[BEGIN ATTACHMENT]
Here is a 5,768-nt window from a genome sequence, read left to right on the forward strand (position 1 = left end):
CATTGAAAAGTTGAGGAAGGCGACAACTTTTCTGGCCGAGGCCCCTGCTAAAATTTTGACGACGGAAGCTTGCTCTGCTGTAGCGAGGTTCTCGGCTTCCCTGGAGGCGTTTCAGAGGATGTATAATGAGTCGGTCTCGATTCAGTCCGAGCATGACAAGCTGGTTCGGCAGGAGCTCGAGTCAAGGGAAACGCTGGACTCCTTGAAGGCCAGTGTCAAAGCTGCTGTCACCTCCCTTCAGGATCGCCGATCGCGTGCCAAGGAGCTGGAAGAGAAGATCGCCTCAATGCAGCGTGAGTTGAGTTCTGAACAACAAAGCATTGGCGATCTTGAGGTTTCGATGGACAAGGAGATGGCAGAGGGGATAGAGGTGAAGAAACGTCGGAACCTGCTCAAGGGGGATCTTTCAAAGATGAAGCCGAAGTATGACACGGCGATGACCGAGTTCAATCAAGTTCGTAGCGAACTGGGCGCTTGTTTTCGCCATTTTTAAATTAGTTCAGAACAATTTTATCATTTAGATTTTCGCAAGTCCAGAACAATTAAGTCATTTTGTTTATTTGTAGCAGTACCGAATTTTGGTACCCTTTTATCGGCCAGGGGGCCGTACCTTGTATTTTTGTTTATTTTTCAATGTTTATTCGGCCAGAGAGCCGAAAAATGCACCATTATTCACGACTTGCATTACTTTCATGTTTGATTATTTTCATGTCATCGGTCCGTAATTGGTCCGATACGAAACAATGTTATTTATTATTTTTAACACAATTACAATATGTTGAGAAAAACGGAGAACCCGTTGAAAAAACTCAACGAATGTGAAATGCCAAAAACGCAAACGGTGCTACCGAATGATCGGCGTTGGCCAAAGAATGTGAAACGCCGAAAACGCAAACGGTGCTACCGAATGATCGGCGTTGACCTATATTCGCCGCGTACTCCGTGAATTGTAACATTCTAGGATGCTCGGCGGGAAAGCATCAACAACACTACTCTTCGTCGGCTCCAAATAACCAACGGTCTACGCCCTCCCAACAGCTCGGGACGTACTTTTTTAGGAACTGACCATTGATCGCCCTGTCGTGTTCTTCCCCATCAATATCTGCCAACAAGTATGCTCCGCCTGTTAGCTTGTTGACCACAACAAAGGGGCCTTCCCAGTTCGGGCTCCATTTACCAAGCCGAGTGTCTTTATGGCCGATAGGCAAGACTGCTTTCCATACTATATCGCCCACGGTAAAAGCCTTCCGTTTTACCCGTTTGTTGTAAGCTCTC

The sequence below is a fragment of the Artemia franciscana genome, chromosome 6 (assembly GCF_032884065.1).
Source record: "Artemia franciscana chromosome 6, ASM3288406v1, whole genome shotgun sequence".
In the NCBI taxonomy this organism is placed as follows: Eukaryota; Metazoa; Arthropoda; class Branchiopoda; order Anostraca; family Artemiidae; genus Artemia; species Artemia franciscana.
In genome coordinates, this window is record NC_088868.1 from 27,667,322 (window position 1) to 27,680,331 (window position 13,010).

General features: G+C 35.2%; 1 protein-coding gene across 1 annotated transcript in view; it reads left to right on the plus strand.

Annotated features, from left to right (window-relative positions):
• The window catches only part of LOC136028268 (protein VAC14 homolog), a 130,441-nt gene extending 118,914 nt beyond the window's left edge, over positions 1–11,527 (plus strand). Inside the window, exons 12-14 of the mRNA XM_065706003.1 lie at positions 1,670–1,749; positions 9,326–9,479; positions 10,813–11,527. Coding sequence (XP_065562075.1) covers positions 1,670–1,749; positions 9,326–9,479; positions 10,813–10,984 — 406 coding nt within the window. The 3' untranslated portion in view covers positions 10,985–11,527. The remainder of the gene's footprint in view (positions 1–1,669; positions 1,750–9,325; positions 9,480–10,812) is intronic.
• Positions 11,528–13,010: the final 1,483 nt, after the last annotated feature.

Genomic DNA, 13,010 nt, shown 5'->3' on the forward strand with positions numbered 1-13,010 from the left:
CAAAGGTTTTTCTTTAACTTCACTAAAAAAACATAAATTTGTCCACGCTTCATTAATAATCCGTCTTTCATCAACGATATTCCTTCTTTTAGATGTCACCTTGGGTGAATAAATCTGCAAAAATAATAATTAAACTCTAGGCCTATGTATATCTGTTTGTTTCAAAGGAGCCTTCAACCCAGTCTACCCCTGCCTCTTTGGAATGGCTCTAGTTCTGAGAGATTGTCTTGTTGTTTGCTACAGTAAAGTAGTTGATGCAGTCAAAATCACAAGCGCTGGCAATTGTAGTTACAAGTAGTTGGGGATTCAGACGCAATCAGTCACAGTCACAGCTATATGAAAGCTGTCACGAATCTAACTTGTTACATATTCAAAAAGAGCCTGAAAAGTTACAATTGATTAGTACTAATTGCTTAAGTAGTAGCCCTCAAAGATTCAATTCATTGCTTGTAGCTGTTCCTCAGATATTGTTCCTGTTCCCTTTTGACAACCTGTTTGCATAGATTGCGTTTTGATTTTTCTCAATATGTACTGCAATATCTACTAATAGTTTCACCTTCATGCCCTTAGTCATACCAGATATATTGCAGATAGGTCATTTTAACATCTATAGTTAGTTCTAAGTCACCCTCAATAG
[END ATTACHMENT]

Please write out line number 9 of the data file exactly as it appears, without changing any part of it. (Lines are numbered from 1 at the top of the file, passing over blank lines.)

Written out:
• The window catches only part of LOC136028268 (protein VAC14 homolog), a 130,441-nt gene extending 118,914 nt beyond the window's left edge, over positions 1–11,527 (plus strand). Inside the window, exons 12-14 of the mRNA XM_065706003.1 lie at positions 1,670–1,749; positions 9,326–9,479; positions 10,813–11,527. Coding sequence (XP_065562075.1) covers positions 1,670–1,749; positions 9,326–9,479; positions 10,813–10,984 — 406 coding nt within the window. The 3' untranslated portion in view covers positions 10,985–11,527. The remainder of the gene's footprint in view (positions 1–1,669; positions 1,750–9,325; positions 9,480–10,812) is intronic.